Spring’s Dance

 Spring’s surge of energy is everywhere: in the swelling of buds that give hillsides a warm red glow, tulip leaves poking up regardless of remaining spring snows, chipmunks fluff up their tails and dart around old haunts, the air smells fresh, spiders hatch everywhere, winter stuff is stowed in favor of spring hikes; we’re getting out the canoes and kayaks; the juncos are back.

 Earth teems with the fever of mating as spring throws off its winter blanket and we humans, just one species among all who share this planet, reliably start a fresh year. We’re as predictable as the chipmunks, and I wonder if other species say to each other, “I just saw a few humans out picking up trash on route 175,” or perhaps the robins are saying, “that pile those humans raked up scratching earth’s back gives us the best building materials for this year’s nest.” 

 Sometimes humans forget that we are just one of the life forms on earth. We forget that we have an important role in earth’s dance for all beings to share the space, water supply, and land with each other so that we can all continue to thrive and survive.

 This week, Canadian activist and world citizen, Maude Barlow, spoke at PSU, updating us on our need to care for the earth’s water responsibly. PSU students have organized to ban the sale of bottled water on campus. 75 percent of bottled water bottles are trashed, not recycled, and the water they contain often does not meet the standards of regular tap water. Good news is that even airports are now installing tap water spigots so that it is possible for us to carry our own containers and refill them safely while traveling.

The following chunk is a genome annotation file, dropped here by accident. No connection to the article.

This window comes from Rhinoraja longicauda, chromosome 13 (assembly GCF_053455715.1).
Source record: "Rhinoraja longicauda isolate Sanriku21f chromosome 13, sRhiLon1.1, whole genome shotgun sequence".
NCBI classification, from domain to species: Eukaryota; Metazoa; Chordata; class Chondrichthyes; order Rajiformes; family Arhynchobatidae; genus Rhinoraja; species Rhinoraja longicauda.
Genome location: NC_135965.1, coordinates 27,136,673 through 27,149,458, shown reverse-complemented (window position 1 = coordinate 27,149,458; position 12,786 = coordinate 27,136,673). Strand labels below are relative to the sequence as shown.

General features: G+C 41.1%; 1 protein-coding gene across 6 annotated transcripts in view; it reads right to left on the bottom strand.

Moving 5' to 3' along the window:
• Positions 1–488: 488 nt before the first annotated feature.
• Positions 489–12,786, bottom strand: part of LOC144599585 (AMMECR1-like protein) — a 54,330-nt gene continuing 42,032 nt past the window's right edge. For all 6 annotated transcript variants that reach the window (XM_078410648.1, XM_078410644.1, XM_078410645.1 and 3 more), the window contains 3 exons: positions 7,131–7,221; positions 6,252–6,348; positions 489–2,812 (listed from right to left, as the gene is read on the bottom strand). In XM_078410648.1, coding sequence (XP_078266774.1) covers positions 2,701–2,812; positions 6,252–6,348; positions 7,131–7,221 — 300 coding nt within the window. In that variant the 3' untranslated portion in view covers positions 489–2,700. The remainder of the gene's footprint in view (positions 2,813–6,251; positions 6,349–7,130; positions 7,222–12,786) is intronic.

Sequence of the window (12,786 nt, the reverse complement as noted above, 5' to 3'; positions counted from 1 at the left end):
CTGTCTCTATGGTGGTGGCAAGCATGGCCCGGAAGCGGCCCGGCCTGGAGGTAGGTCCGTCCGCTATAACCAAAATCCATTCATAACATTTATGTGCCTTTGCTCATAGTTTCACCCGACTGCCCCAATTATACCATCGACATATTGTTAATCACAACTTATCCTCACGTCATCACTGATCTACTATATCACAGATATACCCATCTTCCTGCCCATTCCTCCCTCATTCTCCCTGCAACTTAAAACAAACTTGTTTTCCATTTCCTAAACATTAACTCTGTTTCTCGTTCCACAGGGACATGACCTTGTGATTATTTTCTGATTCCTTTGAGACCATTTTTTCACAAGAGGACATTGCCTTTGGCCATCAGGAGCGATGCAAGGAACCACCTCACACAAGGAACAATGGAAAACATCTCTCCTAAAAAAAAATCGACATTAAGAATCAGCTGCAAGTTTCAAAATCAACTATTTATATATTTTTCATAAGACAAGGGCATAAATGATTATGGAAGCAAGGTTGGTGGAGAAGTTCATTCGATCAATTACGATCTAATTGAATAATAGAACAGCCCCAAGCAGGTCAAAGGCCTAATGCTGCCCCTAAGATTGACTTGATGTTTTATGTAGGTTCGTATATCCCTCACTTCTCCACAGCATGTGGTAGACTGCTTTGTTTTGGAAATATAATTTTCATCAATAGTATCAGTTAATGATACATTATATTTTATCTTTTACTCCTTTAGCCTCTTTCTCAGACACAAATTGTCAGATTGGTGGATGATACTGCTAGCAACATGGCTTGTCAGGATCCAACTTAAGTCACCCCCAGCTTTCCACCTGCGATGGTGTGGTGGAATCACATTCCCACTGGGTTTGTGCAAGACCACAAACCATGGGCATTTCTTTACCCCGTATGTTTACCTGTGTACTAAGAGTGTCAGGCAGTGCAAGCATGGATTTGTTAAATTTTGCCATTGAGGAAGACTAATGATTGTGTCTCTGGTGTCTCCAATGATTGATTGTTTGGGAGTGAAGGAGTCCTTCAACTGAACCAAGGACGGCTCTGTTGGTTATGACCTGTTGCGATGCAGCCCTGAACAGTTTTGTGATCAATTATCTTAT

Barlow’s latest book, Blue Covenant, is available in local libraries and YouTube carries several of her lectures.

 Many of us rely on our NH mountains to pump up our spirits. Whether we actually hike in the high peaks or walk in nearby wooded areas, spring is a time to be aware of how much our woods and all the life forms they house nourish us as well. Hopefully, we will choose to protect our woodlands and not cut them up with tower paths that stifle lives in the forest.

 Whenever we threaten the life of other species, we threaten our own as well. Whenever we value and safeguard other species, our own health reverberates with robust energy.

Here’s to fully embracing spring’s dance!


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